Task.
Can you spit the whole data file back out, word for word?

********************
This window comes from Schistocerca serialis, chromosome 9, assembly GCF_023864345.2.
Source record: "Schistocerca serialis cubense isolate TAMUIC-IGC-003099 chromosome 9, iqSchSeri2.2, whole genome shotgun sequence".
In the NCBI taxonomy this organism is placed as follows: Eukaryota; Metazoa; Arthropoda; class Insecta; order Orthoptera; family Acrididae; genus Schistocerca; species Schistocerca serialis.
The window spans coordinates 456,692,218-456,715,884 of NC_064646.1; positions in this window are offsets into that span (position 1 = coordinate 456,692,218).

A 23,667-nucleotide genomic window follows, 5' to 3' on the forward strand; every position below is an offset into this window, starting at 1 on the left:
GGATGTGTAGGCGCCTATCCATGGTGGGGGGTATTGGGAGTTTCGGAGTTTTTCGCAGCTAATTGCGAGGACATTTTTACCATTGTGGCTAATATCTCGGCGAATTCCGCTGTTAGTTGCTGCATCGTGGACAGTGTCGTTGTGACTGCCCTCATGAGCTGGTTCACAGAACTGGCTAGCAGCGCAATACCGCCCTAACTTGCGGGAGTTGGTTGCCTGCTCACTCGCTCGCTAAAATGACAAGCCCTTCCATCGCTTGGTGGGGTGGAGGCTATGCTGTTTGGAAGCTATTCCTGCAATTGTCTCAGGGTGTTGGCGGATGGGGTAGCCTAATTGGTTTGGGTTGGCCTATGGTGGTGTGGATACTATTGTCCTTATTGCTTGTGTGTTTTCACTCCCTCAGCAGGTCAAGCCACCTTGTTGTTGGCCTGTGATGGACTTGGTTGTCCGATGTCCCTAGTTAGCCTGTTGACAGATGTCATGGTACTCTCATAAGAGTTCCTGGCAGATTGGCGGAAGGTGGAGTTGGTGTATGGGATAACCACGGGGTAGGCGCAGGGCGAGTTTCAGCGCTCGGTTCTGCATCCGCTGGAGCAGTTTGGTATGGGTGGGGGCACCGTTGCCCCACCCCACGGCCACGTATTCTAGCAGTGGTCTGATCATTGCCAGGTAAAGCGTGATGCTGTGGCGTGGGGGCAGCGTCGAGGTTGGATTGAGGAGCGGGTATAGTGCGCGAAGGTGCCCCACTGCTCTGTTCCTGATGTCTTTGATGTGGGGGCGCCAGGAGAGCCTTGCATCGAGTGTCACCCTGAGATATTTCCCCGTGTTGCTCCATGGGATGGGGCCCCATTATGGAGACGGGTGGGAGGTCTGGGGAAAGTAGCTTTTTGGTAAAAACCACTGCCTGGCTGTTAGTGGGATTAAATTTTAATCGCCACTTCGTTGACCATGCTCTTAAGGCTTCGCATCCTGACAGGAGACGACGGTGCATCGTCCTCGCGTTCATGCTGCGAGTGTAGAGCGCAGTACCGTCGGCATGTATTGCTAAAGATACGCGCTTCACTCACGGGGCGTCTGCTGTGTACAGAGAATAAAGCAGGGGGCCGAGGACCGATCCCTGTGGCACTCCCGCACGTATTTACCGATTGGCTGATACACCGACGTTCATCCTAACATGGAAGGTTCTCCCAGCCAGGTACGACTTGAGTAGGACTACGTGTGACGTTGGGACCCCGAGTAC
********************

This window comes from Schistocerca serialis, chromosome 9, assembly GCF_023864345.2.
Source record: "Schistocerca serialis cubense isolate TAMUIC-IGC-003099 chromosome 9, iqSchSeri2.2, whole genome shotgun sequence".
In the NCBI taxonomy this organism is placed as follows: Eukaryota; Metazoa; Arthropoda; class Insecta; order Orthoptera; family Acrididae; genus Schistocerca; species Schistocerca serialis.
The window spans coordinates 456,692,218-456,715,884 of NC_064646.1; positions in this window are offsets into that span (position 1 = coordinate 456,692,218).

A 23,667-nucleotide genomic window follows, 5' to 3' on the forward strand; every position below is an offset into this window, starting at 1 on the left:
GGATGTGTAGGCGCCTATCCATGGTGGGGGGTATTGGGAGTTTCGGAGTTTTTCGCAGCTAATTGCGAGGACATTTTTACCATTGTGGCTAATATCTCGGCGAATTCCGCTGTTAGTTGCTGCATCGTGGACAGTGTCGTTGTGACTGCCCTCATGAGCTGGTTCACAGAACTGGCTAGCAGCGCAATACCGCCCTAACTTGCGGGAGTTGGTTGCCTGCTCACTCGCTCGCTAAAATGACAAGCCCTTCCATCGCTTGGTGGGGTGGAGGCTATGCTGTTTGGAAGCTATTCCTGCAATTGTCTCAGGGTGTTGGCGGATGGGGTAGCCTAATTGGTTTGGGTTGGCCTATGGTGGTGTGGATACTATTGTCCTTATTGCTTGTGTGTTTTCACTCCCTCAGCAGGTCAAGCCACCTTGTTGTTGGCCTGTGATGGACTTGGTTGTCCGATGTCCCTAGTTAGCCTGTTGACAGATGTCATGGTACTCTCATAAGAGTTCCTGGCAGATTGGCGGAAGGTGGAGTTGGTGTATGGGATAACCACGGGGTAGGCGCAGGGCGAGTTTCAGCGCTCGGTTCTGCATCCGCTGGAGCAGTTTGGTATGGGTGGGGGCACCGTTGCCCCACCCCACGGCCACGTATTCTAGCAGTGGTCTGATCATTGCCAGGTAAAGCGTGATGCTGTGGCGTGGGGGCAGCGTCGAGGTTGGATTGAGGAGCGGGTATAGTGCGCGAAGGTGCCCCACTGCTCTGTTCCTGATGTCTTTGATGTGGGGGCGCCAGGAGAGCCTTGCATCGAGTGTCACCCTGAGATATTTCCCCGTGTTGCTCCATGGGATGGGGCCCCATTATGGAGACGGGTGGGAGGTCTGGGGAAAGTAGCTTTTTGGTAAAAACCACTGCCTGGCTGTTAGTGGGATTAAATTTTAATCGCCACTTCGTTGACCATGCTCTTAAGGCTTCGCATCCTGACAGGAGACGACGGTGCATCGTCCTCGCGTTCATGCTGCGAGTGTAGAGCGCAGTACCGTCGGCATGTATTGCTAAAGATACGCGCTTCACTCACGGGGCGTCTGCTGTGTACAGAGAATAAAGCAGGGGGCCGAGGACCGATCCCTGTGGCACTCCCGCACGTATTTACCGATTGGCTGATACACCGACGTTCATCCTAACATGGAAGGTTCTCCCAGCCAGGTACGACTTGAGTAGGACTACGTGTGACGTTGGGACCCCGAGTAC